Tennessee Coal Ash Cleanup Update: Where On-Target Is Still Depressing News

by Ben Somberg

Just to give you an idea of the scope of the situation in Tennessee: More than 3 million cubic yards of coal ash were released into the waterways in the Kingston coal ash disaster in late 2008. This week comes news from cleanup officials that the removal of that waste is 70 percent complete. The EPA's PowerPoint shows that removal of the coal ash from the river is slightly ahead of forecast (slide 16).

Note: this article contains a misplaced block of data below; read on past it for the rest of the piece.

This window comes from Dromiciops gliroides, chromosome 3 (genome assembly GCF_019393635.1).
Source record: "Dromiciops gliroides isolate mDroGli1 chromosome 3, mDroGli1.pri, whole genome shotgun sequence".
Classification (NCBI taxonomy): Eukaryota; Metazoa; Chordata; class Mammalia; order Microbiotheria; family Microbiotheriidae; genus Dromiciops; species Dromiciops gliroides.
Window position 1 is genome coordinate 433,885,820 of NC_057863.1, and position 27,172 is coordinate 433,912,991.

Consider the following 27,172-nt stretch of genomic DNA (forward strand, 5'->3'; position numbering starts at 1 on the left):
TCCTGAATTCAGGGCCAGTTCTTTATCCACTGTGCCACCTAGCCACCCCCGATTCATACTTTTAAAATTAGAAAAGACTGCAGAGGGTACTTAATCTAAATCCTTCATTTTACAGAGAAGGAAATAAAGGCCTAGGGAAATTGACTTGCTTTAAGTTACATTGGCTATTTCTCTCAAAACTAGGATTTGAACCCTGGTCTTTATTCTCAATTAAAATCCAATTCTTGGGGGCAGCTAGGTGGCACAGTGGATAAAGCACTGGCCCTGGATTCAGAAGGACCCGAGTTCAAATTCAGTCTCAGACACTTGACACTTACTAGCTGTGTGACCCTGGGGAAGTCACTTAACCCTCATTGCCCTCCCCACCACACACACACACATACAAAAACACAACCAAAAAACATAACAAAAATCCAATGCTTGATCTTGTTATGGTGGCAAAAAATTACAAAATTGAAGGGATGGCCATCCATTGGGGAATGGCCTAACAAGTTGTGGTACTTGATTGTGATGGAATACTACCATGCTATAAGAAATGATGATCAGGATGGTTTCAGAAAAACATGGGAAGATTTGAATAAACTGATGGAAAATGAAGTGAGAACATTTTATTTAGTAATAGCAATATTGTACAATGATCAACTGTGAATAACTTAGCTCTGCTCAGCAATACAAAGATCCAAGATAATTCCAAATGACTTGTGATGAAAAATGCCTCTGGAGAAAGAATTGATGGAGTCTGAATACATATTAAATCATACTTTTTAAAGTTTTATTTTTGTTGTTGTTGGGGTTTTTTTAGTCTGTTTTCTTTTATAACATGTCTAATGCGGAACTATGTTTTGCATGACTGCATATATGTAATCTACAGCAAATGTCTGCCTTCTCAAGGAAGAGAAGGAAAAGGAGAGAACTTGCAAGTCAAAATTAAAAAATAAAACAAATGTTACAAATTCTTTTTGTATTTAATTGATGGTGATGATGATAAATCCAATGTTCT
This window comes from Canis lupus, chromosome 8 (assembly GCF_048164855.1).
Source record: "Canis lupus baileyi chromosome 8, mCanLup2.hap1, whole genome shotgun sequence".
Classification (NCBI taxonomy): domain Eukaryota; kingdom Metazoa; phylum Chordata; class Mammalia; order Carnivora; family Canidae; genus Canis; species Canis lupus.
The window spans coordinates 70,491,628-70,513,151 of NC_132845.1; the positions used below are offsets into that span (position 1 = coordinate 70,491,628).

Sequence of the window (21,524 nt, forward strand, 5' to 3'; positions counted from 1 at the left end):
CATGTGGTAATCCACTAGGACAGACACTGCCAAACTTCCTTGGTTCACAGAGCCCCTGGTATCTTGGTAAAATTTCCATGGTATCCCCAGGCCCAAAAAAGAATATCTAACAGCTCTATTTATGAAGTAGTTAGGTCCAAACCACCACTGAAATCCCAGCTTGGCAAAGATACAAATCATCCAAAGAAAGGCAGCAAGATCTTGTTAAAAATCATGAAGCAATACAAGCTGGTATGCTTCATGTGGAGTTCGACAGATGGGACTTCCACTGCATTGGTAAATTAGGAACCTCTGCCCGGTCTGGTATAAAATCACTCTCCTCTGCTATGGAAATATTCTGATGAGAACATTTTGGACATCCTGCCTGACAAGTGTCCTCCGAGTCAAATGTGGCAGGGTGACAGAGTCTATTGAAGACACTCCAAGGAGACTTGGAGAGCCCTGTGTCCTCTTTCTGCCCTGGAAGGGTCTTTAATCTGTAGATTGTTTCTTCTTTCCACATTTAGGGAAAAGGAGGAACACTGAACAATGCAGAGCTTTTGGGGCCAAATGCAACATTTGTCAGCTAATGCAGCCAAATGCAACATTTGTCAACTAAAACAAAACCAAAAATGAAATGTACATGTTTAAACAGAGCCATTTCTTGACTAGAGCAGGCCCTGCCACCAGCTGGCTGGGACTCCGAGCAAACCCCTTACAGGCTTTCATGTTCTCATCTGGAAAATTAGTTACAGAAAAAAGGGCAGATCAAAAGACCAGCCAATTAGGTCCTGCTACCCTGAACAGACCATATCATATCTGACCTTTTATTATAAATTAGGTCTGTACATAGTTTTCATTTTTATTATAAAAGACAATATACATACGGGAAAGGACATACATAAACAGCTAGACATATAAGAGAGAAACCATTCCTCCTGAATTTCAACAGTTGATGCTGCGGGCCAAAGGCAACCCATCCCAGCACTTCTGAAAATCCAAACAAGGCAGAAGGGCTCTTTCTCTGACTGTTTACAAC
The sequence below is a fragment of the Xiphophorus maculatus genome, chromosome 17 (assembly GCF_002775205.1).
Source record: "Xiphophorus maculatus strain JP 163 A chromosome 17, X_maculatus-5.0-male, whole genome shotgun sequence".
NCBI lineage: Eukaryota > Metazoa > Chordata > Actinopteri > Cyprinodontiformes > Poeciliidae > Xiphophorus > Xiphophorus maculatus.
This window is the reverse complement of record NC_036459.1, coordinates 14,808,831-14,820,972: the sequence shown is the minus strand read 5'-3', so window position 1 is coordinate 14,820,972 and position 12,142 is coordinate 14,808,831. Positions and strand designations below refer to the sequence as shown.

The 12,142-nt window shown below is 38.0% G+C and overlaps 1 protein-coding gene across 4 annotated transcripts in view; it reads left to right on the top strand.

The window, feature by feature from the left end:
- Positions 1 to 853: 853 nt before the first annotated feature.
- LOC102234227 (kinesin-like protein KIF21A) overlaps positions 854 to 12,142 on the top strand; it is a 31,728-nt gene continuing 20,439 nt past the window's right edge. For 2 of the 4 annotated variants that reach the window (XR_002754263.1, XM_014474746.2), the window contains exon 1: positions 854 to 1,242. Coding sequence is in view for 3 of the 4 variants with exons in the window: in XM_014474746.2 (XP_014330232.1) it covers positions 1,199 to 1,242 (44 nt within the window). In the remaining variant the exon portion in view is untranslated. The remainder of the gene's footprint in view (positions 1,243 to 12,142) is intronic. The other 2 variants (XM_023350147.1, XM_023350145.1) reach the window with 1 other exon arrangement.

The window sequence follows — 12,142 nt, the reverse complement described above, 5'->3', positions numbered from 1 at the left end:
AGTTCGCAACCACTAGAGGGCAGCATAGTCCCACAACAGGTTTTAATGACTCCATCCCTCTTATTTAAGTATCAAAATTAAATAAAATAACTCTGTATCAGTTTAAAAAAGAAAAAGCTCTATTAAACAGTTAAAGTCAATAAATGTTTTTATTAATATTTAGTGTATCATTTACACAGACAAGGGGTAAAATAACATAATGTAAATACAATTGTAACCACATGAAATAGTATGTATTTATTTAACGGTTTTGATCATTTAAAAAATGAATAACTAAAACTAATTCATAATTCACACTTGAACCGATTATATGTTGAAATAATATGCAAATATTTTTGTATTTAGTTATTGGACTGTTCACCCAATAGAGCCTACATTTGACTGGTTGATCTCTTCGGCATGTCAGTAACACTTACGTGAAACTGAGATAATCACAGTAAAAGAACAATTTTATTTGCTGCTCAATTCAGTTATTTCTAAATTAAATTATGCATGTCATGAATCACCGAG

So, just a half million cubic yards plus to go. Oh, but don't forget, says the Tennessean:

TVA plans to remove the more than 2 million cubic yards that lie just west of the river in a second phase that could take three years. The total cost of the cleanup effort could reach $1.2 billion.

Officials managing the cleanup can be forgiven for their enthusiasm at the progress to date, even though the road ahead spans several years. What’s not quite so forgivable is that the Tennessee Valley Authority’s Kingston plant put such inadequate protections against a spill in place to begin with.



© 2016 The Center for Progressive Reform